by Jack Tenney, Publisher
Confessions of a bureaucrat.
Lester Thurow, the brilliant economist at MIT, claims that the strength of democracy is its ability to allocate gains. So as long as there are more resources to be shared, everyone can get what they really want: more.
Some, naturally, will get more than others, but everyone can, at least, get a little more. It hasn’t always been that easy.
When resources shrink, all heck (as they say) breaks loose because clearly somebody, if not everybody, is going to get what no one wants: less! In my brief career as a bureaucrat, I found out the hard way. All I wanted to know was how many employees the state had. So I asked.
The answer was the question: “How did you want the information? By classification, agency, department, fund, what?”
I chose classification. That particular breakout included authorized positions but excluded temps and consultants. Plus an authorized position was not necessarily a filled position, and a filled position was not necessarily an active position. Filled inactive positions included people on vacation, sick leave, family leave, unpaid leave.
After I hit the third wall I asked, “How about by agency?”
“Including temps, consultants, and inactive?”
“Will the inactive include authorized but unfilled?”
That wouldn’t do. I wanted to know exactly how many people were working on state business so I could help come to a view of how many dollars could be saved by reducing the workforce. If every employee census included already vacant positions then a targeted reduction of any number could be at least partially met by simply counting unfilled authorized positions as reductions. Furthermore, any reduction in authorized positions required legislative approval.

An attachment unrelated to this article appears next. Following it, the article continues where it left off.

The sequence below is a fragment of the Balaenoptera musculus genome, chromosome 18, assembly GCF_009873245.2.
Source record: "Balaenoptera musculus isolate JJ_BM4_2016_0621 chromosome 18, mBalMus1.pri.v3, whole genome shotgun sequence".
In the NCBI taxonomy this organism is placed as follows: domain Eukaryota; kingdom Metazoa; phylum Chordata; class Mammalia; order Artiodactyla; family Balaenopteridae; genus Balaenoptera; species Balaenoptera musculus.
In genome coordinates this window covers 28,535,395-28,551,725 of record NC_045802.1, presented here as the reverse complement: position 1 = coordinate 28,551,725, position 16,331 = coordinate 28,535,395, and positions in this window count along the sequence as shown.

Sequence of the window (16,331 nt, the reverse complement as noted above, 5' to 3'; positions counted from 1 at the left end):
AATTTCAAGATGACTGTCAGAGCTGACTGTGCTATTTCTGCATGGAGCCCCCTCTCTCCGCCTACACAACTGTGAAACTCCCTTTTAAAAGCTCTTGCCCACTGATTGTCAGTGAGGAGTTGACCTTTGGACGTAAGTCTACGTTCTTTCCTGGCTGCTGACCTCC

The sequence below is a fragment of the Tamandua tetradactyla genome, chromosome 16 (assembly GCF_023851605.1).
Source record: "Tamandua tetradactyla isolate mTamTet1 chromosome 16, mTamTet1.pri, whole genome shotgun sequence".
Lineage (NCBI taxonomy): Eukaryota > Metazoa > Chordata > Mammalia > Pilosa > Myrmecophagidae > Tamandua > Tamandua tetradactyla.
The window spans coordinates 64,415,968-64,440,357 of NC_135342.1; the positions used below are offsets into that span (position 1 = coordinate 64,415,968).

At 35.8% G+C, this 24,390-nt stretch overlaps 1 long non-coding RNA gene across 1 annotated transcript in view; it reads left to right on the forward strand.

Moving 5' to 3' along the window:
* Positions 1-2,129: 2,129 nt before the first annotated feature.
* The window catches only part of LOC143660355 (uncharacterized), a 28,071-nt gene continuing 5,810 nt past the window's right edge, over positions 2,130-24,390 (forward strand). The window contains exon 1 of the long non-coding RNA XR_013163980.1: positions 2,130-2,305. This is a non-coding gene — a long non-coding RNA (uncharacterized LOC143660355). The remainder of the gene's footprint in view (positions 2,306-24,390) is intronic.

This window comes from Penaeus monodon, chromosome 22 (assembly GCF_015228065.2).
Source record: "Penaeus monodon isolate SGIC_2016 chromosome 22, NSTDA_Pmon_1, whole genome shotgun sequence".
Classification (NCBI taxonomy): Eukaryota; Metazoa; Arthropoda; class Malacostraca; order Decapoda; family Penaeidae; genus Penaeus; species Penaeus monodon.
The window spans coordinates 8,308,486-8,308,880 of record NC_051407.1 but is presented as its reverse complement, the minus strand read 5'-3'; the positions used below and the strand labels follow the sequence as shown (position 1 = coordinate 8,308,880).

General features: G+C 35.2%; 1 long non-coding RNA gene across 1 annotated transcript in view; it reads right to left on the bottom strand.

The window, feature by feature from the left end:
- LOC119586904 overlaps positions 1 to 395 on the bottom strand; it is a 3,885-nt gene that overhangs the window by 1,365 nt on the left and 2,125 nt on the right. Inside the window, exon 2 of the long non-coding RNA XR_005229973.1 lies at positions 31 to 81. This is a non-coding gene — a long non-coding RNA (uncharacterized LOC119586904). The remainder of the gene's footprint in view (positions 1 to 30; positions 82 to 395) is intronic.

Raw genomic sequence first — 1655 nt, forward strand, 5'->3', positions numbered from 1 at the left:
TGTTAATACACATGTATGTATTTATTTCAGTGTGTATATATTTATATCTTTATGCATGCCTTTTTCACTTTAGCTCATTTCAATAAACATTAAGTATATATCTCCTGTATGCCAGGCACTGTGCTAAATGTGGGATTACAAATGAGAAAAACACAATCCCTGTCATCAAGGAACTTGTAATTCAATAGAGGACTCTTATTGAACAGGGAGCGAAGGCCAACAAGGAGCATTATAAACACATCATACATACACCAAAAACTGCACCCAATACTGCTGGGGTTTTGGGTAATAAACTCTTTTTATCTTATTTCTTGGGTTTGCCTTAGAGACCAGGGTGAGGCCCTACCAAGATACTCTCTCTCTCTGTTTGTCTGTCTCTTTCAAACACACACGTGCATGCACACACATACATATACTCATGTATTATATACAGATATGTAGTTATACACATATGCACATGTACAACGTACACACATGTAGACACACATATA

Even more frustrating was the difficulty of translating a dollar saved in payroll to a reduction of the huge deficit. As you know, a governmental deficit is caused when revenues fail to cover expenditures. While expenditures are far more controllable than revenues, once appropriations are made by legislative act, another legislative act is required to reduce the appropriation.
However, if an appropriation is already spent, it cannot be reduced. Therefore, managers are quick to commit as much of their annual appropriation as they can, leaving as unspent only the most sensitive. So, if some silly like me tries to cut expenditures midway through the year in order to cut losses, he finds the only things left to cut are rest rooms on the Interstate and magazine subscription renewals.
But I didn’t know that.
Then, like a bolt of lightning it hit me on the long road home from Montpelier. “Hey!” I said to myself. “Think like a small-business person. You want to find out about payroll, you want body counts, you want a detailed census, you want to know how many people it takes to crew the ship? Ask to see the unemployment tax return!”
Every small business has wrestled that wretched form to the ground four times a year. Every TIN (tax identification number), every name (last, first, middle initial) and every cent of wages is listed. All I had to do was look at the darn state unemployment insurance tax return to have all the info I needed. It wouldn’t matter whether an individual was going on leave, coming off leave, on vacation, working hard or (as many suspected) hardly working. They’d all be in neat rows and columns. If they drew a paycheck in the last quarter, they’d be on the list.
The next day I asked for the form. The quick answer: “The state doesn’t have to pay unemployment taxes, didn’t you know that?”
“Uh, no,” I responded.
First published in Business People–Vermont in March 2000.